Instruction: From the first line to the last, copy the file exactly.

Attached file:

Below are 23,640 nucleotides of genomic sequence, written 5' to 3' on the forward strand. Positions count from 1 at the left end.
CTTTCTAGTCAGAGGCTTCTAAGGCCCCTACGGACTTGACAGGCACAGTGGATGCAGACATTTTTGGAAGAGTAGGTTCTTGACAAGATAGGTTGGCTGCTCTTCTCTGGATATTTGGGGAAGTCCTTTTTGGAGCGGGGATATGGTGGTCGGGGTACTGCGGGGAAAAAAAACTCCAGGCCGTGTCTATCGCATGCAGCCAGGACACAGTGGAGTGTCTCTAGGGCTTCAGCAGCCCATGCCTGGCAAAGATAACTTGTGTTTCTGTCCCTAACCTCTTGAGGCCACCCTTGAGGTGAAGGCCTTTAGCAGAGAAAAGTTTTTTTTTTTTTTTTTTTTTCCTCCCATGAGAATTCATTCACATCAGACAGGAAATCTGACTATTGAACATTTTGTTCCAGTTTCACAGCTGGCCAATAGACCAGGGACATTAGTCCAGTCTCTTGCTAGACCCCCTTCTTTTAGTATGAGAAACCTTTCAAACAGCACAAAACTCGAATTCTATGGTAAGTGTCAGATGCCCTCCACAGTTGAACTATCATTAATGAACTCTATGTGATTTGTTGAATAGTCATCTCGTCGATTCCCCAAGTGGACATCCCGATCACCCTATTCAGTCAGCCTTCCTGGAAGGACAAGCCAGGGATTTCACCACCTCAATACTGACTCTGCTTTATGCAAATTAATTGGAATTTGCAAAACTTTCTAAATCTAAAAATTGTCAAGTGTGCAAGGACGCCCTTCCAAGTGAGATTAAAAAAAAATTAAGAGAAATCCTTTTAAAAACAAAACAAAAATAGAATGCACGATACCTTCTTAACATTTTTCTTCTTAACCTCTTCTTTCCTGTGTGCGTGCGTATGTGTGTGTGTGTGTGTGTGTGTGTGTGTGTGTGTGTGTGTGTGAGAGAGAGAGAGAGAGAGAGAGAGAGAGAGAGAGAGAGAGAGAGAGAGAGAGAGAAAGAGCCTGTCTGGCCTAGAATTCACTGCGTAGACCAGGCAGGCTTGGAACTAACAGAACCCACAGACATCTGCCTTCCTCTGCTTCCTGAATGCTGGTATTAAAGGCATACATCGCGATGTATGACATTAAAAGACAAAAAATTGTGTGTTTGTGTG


Below are 23,640 nucleotides of genomic sequence, written 5' to 3' on the forward strand. Positions count from 1 at the left end.
CTTTCTAGTCAGAGGCTTCTAAGGCCCCTACGGACTTGACAGGCACAGTGGATGCAGACATTTTTGGAAGAGTAGGTTCTTGACAAGATAGGTTGGCTGCTCTTCTCTGGATATTTGGGGAAGTCCTTTTTGGAGCGGGGATATGGTGGTCGGGGTACTGCGGGGAAAAAAAACTCCAGGCCGTGTCTATCGCATGCAGCCAGGACACAGTGGAGTGTCTCTAGGGCTTCAGCAGCCCATGCCTGGCAAAGATAACTTGTGTTTCTGTCCCTAACCTCTTGAGGCCACCCTTGAGGTGAAGGCCTTTAGCAGAGAAAAGTTTTTTTTTTTTTTTTTTTTTCCTCCCATGAGAATTCATTCACATCAGACAGGAAATCTGACTATTGAACATTTTGTTCCAGTTTCACAGCTGGCCAATAGACCAGGGACATTAGTCCAGTCTCTTGCTAGACCCCCTTCTTTTAGTATGAGAAACCTTTCAAACAGCACAAAACTCGAATTCTATGGTAAGTGTCAGATGCCCTCCACAGTTGAACTATCATTAATGAACTCTATGTGATTTGTTGAATAGTCATCTCGTCGATTCCCCAAGTGGACATCCCGATCACCCTATTCAGTCAGCCTTCCTGGAAGGACAAGCCAGGGATTTCACCACCTCAATACTGACTCTGCTTTATGCAAATTAATTGGAATTTGCAAAACTTTCTAAATCTAAAAATTGTCAAGTGTGCAAGGACGCCCTTCCAAGTGAGATTAAAAAAAAATTAAGAGAAATCCTTTTAAAAACAAAACAAAAATAGAATGCACGATACCTTCTTAACATTTTTCTTCTTAACCTCTTCTTTCCTGTGTGCGTGCGTATGTGTGTGTGTGTGTGTGTGTGTGTGTGTGTGTGTGTGTGTGTGAGAGAGAGAGAGAGAGAGAGAGAGAGAGAGAGAGAGAGAGAGAGAGAGAGAGAGAAAGAGCCTGTCTGGCCTAGAATTCACTGCGTAGACCAGGCAGGCTTGGAACTAACAGAACCCACAGACATCTGCCTTCCTCTGCTTCCTGAATGCTGGTATTAAAGGCATACATCGCGATGTATGACATTAAAAGACAAAAAATTGTGTGTTTGTGTG